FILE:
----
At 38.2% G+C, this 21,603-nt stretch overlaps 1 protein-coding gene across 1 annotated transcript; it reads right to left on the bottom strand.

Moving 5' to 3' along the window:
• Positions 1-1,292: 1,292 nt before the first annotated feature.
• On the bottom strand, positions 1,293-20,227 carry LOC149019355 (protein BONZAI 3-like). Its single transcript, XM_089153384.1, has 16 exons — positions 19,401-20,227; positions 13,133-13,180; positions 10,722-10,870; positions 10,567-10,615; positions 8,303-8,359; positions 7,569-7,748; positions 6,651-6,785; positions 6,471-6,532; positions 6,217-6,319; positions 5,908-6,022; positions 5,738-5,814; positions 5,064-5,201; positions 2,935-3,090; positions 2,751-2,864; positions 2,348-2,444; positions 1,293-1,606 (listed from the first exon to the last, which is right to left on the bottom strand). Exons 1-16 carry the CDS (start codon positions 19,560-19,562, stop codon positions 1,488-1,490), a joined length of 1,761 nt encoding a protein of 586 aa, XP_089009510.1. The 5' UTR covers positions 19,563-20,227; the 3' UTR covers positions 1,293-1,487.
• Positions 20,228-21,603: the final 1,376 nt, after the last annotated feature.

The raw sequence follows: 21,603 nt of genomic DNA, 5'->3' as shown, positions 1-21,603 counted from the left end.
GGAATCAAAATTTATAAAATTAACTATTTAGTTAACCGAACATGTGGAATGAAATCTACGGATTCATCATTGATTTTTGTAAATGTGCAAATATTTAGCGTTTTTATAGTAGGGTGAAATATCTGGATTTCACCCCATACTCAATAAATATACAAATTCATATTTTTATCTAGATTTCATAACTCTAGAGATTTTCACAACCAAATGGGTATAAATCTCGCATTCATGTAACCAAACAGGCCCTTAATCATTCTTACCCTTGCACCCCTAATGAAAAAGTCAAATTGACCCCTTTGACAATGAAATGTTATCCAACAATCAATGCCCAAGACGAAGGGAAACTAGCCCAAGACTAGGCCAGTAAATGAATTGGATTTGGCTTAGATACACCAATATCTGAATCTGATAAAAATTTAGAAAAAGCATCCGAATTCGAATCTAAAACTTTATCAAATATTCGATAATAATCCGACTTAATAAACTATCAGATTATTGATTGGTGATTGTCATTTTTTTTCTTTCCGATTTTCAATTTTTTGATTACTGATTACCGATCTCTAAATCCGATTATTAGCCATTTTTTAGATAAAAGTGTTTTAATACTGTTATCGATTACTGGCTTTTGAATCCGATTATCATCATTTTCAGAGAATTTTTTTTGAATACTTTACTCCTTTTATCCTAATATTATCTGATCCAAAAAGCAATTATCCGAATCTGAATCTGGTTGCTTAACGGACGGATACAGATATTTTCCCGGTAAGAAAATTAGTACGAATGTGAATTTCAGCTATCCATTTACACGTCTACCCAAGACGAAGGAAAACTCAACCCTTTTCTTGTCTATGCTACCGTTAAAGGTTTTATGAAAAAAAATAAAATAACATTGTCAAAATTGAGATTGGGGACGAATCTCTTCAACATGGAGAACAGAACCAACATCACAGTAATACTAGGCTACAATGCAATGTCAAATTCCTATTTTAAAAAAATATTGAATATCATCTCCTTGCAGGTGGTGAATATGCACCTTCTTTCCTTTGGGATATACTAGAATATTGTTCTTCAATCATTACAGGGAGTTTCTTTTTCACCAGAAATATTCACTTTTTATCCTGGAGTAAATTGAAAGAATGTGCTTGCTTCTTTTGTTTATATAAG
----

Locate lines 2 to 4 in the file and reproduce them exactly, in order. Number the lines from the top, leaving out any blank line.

Moving 5' to 3' along the window:
• Positions 1-1,292: 1,292 nt before the first annotated feature.
• On the bottom strand, positions 1,293-20,227 carry LOC149019355 (protein BONZAI 3-like). Its single transcript, XM_089153384.1, has 16 exons — positions 19,401-20,227; positions 13,133-13,180; positions 10,722-10,870; positions 10,567-10,615; positions 8,303-8,359; positions 7,569-7,748; positions 6,651-6,785; positions 6,471-6,532; positions 6,217-6,319; positions 5,908-6,022; positions 5,738-5,814; positions 5,064-5,201; positions 2,935-3,090; positions 2,751-2,864; positions 2,348-2,444; positions 1,293-1,606 (listed from the first exon to the last, which is right to left on the bottom strand). Exons 1-16 carry the CDS (start codon positions 19,560-19,562, stop codon positions 1,488-1,490), a joined length of 1,761 nt encoding a protein of 586 aa, XP_089009510.1. The 5' UTR covers positions 19,563-20,227; the 3' UTR covers positions 1,293-1,487.